H.G. Wells believed that in order to be an effective citizen in a modern democracy, one ought to be able to read, write, and think statistically. We playwrights are pretty darn good at the first two, but that third one? Odds are—see what I did there?—we aren’t half as good as old H.G. would have liked us to be. (Is anyone?)
I’ve been thinking about one particular set of statistics quite a bit in the last few years as I’ve been working on the New Play Exchange. Let me quickly run some numbers for you:
- By my best estimate, there are approximately 10,000 playwrights living in the United States. I base that figure on a small number of sources, from membership in the Dramatists Guild to the number of entries in Doollee, and though it might be off somewhat—the number could even be as high as 20,000—it’s accurate enough for the moment.
- Each of those playwrights produces, on average, approximately one new play a year. Some may finish two or three, and some may have entirely fallow years… but one seems to be a believable estimate. So that’s 10,000 new plays (one per playwright) entering the American theatrical landscape every twelve months.
- At the same time, there are approximately 500 world premieres of new plays at regional theaters every year. I’m also uncertain about that number, but I don’t think I’m off by very much. (I’m also not including, for the record, fringe festival or university or workshop productions.) Is the number as high as a thousand, even? Maybe: so, okay, let’s use 1,000.
So if you take those numbers together—10,000 new plays annually for 1,000 world premiere production slots—then for a playwright, the odds of having a new play produced in any given year? They’re only 10%.
The other 90%? They never get produced.
Think about that for a second: 90% of all new plays are never produced. With odds like that, in any given decade-long span, a playwright is only likely to experience one world premiere of a new play. Ten years; one opening night. On average.
Okay… you know what? Let’s go ahead and be generous and call it 2000 world premiere productions per year. That’s still only 20%, or one opening night every five years for each playwright. That would still leave 80% of all new plays without productions. And what if there really are 20,000 playwrights, rather than 10,000? We’re back at a 10% success rate.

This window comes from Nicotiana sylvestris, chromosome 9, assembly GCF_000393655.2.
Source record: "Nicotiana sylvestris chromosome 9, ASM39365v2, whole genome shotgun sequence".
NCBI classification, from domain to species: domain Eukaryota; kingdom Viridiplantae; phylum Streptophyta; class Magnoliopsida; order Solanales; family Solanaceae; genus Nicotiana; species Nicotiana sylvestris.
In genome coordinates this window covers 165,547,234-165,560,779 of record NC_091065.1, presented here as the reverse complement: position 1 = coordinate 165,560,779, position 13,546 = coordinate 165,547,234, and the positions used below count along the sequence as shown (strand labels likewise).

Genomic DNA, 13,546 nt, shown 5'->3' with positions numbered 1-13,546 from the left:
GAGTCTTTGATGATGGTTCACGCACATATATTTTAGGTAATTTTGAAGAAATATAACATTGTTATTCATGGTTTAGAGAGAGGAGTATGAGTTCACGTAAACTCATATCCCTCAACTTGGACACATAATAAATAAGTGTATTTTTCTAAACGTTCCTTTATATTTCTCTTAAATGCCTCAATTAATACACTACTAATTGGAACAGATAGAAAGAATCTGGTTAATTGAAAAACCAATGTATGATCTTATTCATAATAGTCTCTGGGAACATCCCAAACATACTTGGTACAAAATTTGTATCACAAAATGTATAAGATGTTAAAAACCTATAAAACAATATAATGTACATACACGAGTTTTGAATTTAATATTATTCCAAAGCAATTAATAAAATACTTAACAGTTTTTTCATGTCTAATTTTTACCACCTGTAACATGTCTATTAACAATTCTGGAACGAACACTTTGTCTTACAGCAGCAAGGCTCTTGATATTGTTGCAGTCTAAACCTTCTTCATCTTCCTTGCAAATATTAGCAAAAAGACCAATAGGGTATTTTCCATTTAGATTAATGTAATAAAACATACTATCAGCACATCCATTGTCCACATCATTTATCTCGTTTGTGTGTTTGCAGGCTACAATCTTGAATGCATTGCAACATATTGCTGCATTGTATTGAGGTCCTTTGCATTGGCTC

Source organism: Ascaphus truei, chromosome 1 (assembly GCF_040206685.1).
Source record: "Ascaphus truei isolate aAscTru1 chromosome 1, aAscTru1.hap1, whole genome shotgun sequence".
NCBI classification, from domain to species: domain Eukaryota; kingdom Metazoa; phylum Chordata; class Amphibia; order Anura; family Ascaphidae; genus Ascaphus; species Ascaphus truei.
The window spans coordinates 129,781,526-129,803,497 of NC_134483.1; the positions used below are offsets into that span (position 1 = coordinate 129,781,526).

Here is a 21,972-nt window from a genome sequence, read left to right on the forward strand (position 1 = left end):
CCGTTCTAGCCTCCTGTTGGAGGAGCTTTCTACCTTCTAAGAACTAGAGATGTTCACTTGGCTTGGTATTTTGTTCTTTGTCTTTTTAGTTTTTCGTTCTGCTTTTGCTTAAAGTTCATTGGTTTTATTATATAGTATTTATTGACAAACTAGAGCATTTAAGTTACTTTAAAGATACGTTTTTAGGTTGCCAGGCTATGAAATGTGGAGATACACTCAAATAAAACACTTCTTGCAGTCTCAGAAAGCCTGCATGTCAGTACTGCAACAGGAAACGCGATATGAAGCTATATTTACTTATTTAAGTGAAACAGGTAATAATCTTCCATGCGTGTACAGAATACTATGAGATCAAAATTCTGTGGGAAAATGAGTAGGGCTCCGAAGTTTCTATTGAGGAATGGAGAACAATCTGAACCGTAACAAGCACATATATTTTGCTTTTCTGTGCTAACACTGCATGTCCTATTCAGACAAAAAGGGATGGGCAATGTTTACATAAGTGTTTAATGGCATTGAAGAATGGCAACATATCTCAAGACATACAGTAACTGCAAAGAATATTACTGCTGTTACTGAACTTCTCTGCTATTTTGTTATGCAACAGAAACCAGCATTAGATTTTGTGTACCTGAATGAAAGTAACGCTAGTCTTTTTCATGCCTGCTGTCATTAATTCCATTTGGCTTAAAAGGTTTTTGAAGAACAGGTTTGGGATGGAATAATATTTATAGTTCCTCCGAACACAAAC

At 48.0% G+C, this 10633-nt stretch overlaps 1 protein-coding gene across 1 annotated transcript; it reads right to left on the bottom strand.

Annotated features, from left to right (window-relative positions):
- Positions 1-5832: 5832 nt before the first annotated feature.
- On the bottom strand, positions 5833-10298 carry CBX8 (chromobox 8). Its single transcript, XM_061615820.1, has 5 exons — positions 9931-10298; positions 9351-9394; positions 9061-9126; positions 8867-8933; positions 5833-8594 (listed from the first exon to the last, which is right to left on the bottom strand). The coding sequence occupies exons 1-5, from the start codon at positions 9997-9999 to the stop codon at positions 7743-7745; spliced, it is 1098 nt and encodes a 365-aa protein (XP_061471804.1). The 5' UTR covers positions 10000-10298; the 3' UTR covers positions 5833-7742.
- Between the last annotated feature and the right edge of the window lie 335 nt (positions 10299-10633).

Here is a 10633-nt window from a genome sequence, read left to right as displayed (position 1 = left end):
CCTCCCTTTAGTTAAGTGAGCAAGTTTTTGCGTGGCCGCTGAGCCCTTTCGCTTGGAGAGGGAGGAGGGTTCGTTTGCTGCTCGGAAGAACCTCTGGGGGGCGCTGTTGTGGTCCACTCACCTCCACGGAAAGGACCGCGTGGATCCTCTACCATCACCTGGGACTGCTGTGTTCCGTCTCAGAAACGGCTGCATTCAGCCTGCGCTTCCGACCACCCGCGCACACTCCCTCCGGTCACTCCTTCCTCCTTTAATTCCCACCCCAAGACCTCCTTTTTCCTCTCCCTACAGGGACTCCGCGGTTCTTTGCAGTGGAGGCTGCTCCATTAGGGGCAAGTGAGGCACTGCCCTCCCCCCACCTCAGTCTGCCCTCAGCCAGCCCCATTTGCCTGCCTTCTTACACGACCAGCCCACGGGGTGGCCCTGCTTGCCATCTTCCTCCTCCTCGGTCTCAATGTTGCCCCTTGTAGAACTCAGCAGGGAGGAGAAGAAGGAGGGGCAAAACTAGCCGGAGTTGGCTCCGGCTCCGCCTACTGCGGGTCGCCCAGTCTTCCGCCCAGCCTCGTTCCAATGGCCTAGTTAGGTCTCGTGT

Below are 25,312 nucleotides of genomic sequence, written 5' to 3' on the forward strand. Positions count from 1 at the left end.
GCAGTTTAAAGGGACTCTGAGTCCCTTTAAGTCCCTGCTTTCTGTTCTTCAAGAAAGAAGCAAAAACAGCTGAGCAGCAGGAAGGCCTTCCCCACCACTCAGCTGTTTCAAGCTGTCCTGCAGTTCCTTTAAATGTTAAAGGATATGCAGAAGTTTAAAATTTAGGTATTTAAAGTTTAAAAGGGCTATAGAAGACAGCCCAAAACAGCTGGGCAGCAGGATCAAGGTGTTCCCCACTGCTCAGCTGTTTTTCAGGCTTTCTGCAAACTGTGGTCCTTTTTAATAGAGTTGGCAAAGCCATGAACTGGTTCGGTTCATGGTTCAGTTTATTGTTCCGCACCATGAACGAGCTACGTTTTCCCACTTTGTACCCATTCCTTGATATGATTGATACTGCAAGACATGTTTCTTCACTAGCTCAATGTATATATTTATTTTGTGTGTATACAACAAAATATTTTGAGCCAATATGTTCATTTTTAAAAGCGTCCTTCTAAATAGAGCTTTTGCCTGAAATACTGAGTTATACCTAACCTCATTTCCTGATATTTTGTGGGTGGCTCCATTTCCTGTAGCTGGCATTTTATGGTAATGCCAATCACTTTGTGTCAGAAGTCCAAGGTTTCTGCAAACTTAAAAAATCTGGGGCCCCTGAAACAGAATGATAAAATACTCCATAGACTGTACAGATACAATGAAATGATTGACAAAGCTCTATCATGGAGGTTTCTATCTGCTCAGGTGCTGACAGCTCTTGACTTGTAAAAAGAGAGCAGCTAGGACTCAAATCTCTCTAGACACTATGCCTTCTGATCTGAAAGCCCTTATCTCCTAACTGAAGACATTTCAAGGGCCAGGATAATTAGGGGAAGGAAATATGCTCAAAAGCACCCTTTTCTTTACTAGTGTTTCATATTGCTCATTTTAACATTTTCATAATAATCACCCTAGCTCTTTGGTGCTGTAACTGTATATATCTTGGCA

Have you let all that sink in?
My guess is that you fall into one of two categories. You’ve either had premieres at a considerably higher rate than that… or you haven’t any at all. That’s how averages work, actually.
My second (and more important) guess: no matter how many premieres you’ve had, it does not feel like enough.
Here’s my own world premiere track record—which, I am happy to say, took a nice boost the other day with the news that my play THE BUTCHER will be having a world premiere next season at the fantastic Gulfshore Playhouse (about which I could not be any more excited)—is as follows:
- THE BUTCHER in 2014-15
- REALS in 2012-13
- THE CONSTELLATION in 2009-2010
- THE FAITHKILLER in 2008-2009
- ABSTRACT NUDE in 2007-2008
- LET X in 2006-2007
That’s six world premieres in a span of nine seasons. Considering the odds I’ve just laid out, I ought to be thrilled, right? But until recently I hadn’t considered those odds. If you had asked me whether I was happy with my track record, I would probably have said that I was grateful… but “grateful” would have been code for “I’m genuinely trying to accept with humility the opportunities I’ve been given, but I really wish I’d been given a few more of them.”
Now, though, having done the hard math, I am actually happy. Thrilled, even. But I’m also a little bit sad when I think about the fact that if I’ve beaten the odds, there must be at least one or two other playwrights out there, statistically speaking, who have it worse. The law of averages seems, in this case, to be cruel and unjust.
That’s not good enough for me. Is it good enough for you? Even if you, like me, happen to have beaten the odds, don’t you still think more than 10% of all the plays ever written deserve productions? Not all of them, perhaps, but… 15%? 25%? We have to be able to do better.
Changing this number, I believe, should be among the highest priorities of playwrights everywhere. For our own good, of course, and for the good of our fellow artists. But how? (Aside from advocating broadly for the production of new plays in favor of the same old chestnuts-and-classics menu, of course.) Personally, I think our energies ought to be spent building playwright-led institutions that will produce new work, rather than trying to convince existing institutions to change their priorities.
As a co-founder of The Welders, a DC-based playwrights’ collective, I’ve done just that. I already know, in fact, that my track record of world premieres is going to grow from six plays in nine years to seven plays in ten years, thanks to the collective’s efforts. And that feels really good.
Then again… I also believe that it’s worth taking a minute (or more than a minute) to heap praise on the theaters that are giving us those 500 or 1000 slots right now. These are our best damn friends in the whole wide world, and I love and admire them. These are people who are working hard as hell in the current landscape to find, develop, and produce new plays. It would be easy for all of them, I’m certain of it, to give up… but they don’t. And for that, they deserve great praise. So whenever you get the opportunity, say thank you. Tout their new productions to your friends… and don’t forget to go see them yourselves, too. Anything you can do to make it easier for them to produce our work… do it.
And until things change, here’s to beating the odds. All of us. Even if isn’t, statistically speaking, possible.